In the absence of intervention, early-onset congenital disorders lead to pregnancy loss, early death, or disability. Currently, lack of epidemiological data from many settings limits the understanding of the burden of these conditions, thus impeding health planning, policy-making, and commensurate resource allocation. The Modell Global Database of Congenital Disorders (MGDb) seeks to meet this need by combining general biological principles with observational and demographic data, to generate estimates of the burden of congenital disorders. A range of interventions along the life course can modify adverse outcomes associated with congenital disorders. Hence, access to and quality of services available for the prevention and care of congenital disorders affects both their birth prevalence and the outcomes for affected individuals. Information on this is therefore important to enable burden estimates for settings with limited observational data, but is lacking from many settings. This paper, the third in this special issue on methods used in the MGDb for estimating the global burden of congenital disorders, describes key interventions that impact on outcomes of congenital disorders and methods used to estimate their coverage where empirical data are not available.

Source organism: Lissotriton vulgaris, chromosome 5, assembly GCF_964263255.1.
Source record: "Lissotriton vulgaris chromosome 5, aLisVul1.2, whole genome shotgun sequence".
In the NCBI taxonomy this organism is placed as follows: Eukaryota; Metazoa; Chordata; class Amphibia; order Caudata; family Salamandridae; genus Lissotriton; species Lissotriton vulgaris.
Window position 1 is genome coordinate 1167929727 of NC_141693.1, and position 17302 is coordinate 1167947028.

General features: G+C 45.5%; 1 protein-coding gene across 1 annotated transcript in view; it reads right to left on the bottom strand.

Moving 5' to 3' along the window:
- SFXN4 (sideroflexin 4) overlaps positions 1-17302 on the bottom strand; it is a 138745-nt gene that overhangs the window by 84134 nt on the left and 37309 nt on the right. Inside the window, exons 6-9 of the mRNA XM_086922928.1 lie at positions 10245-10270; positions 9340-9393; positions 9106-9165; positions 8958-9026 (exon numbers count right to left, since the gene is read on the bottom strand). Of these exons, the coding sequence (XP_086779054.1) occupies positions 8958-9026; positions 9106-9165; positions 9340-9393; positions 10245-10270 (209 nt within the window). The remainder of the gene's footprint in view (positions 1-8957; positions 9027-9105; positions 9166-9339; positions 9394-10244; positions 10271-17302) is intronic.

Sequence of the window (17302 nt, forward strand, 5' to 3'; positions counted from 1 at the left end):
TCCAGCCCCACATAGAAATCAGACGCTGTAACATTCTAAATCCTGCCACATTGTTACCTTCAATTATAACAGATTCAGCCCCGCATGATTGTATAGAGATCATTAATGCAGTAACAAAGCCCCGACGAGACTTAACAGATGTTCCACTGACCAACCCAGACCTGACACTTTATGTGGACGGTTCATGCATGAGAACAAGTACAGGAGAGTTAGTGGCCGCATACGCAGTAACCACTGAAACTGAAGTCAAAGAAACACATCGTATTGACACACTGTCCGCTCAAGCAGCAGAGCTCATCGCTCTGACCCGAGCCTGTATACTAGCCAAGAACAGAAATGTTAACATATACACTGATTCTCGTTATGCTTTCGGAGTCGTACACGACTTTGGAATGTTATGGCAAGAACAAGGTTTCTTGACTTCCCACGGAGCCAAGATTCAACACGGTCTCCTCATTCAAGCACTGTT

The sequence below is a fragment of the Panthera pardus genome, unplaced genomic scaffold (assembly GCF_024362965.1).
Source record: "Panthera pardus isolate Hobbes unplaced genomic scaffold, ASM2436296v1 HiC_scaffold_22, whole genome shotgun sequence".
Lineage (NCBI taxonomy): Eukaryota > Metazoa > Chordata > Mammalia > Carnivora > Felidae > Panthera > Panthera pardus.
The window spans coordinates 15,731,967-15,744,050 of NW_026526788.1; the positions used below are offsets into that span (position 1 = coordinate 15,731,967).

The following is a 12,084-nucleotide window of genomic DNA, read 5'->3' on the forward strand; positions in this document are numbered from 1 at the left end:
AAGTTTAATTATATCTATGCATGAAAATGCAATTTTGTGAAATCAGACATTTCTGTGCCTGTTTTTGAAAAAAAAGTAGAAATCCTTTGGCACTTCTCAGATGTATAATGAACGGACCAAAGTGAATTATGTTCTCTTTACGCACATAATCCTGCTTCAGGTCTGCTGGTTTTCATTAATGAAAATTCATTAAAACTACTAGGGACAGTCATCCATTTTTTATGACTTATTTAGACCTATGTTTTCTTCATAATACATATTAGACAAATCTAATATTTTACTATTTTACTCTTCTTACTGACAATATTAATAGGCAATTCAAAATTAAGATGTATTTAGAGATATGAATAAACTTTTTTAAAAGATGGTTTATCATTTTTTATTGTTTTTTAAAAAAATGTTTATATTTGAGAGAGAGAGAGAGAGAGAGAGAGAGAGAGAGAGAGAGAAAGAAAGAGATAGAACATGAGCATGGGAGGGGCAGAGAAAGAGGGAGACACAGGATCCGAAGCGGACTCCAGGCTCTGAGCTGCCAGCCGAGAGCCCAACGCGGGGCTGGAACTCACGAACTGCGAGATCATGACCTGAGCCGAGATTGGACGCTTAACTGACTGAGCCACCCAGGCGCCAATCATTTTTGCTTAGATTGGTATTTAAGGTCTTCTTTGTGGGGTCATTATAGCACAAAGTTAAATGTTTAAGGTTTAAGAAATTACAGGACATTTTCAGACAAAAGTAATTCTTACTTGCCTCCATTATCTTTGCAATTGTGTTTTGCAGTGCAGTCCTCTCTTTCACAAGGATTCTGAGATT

- Access to care
- Congenital malformations
- Pregnancy outcomes
ASJC Scopus subject areas
- Public Health, Environmental and Occupational Health